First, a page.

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Welcome to Liz Winchell, Admissions Director

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Welcome to Liz Winchell, Admissions Director

New admissions director brings years of experience with addiction and recovery

Our new admissions director, Liz Winchell, has 21 years in the counseling field.
Q. Liz, please talk about changing roles at MBRC.

A. I had been helping Joan with admissions when I was a counselor here and then I decided to become licensed as a marriage and family therapist. I went back to school and also moved into this role fulltime. Not only is it rewarding in itself, but the assessment part of the admissions process has been very helpful in my course of study. Bringing people in is the first contact you have with clients as a marriage and family therapist, so my role as admissions director is teaching me so much about making those connections very quickly.

Q. Can you say more about that?

A. When someone calls wanting to be admitted, you only have a minute or so to make a connection and create a safe space for him or her. There’s so much fear, perhaps even a fear of rejection. They may be calling while under the influence, or while they’re coming down, or it may be a distraught family member calling. On every call I feel like I’m beginning to build a relationship that will allow a person to get the help that he or she needs.

Q. How has the treatment paradigm changed since you were in treatment?

A. On May 5th I’ll have 20 years in recovery. My first attempt to try and get sober was at age 17. At the time, the experts thought that all you had to do to get sober was to learn how not to drink or use drugs one day at a time, and then when you were sober, you could work on any deeper issues you might have. They didn’t think you had to go into family of origin or trauma issues, or depression. When you’d been sober for awhile, you could start working on those issues with a professional.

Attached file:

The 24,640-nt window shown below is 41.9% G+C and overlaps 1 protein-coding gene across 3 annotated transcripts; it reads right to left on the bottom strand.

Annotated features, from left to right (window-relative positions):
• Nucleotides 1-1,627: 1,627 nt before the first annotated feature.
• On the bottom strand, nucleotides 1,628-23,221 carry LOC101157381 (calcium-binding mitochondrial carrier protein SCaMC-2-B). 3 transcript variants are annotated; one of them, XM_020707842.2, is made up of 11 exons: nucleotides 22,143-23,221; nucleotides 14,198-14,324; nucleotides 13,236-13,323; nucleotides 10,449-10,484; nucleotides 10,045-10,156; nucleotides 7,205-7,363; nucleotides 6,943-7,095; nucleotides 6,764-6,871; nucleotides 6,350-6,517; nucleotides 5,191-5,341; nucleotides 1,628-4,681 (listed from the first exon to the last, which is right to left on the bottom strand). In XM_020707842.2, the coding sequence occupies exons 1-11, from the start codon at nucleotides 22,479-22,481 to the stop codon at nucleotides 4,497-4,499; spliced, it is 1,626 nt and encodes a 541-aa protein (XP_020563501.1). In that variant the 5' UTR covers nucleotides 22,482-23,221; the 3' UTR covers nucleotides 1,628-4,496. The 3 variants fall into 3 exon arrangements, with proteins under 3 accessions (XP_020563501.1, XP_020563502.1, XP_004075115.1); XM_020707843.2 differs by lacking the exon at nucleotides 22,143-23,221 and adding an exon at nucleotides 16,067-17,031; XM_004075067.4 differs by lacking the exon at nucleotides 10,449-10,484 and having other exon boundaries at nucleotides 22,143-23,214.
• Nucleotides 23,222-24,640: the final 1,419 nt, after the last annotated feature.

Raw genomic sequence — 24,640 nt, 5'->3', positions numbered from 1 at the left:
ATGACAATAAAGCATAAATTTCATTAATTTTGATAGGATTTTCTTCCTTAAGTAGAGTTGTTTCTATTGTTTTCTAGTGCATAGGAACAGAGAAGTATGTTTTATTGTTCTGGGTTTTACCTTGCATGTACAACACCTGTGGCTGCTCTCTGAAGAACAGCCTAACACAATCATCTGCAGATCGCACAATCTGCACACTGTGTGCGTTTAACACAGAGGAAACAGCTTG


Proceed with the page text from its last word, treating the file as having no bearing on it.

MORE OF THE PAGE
The problem was that none of us could stay sober for long. What we’ve learned in the last 15 or 20 years has changed the face of recovery. Before the 1960’s, alcoholism was thought to be untreatable. John Bradshaw, Pia Mellody and Claudia Black were the first to begin looking at the benefits of incorporating psychotherapy with addiction treatment and interweaving it from the beginning.

Also, if you have other addictions, such as drugs, alcohol and relationship issues or eating disorders, if you don’t deal with everything all at once, you’re guaranteeing relapse. Addiction is a coping mechanism that shields us from feelings we don’t want to experience.  The newer approach is based on identifying and containing the co-occurring disorders and interweaving psychological help with self-care principles like those offered at MBRC.

Q. What components of the MBRC program are you referring to?

A. Healthy eating, without hypoglycemic foods, and mindfulness and the ability to be in the moment that you get from practicing yoga, for example. These are state of the art concepts. Everything in the program is designed to rid the body of chemicals that are depleted during addiction, and we’ve found that the approach works.

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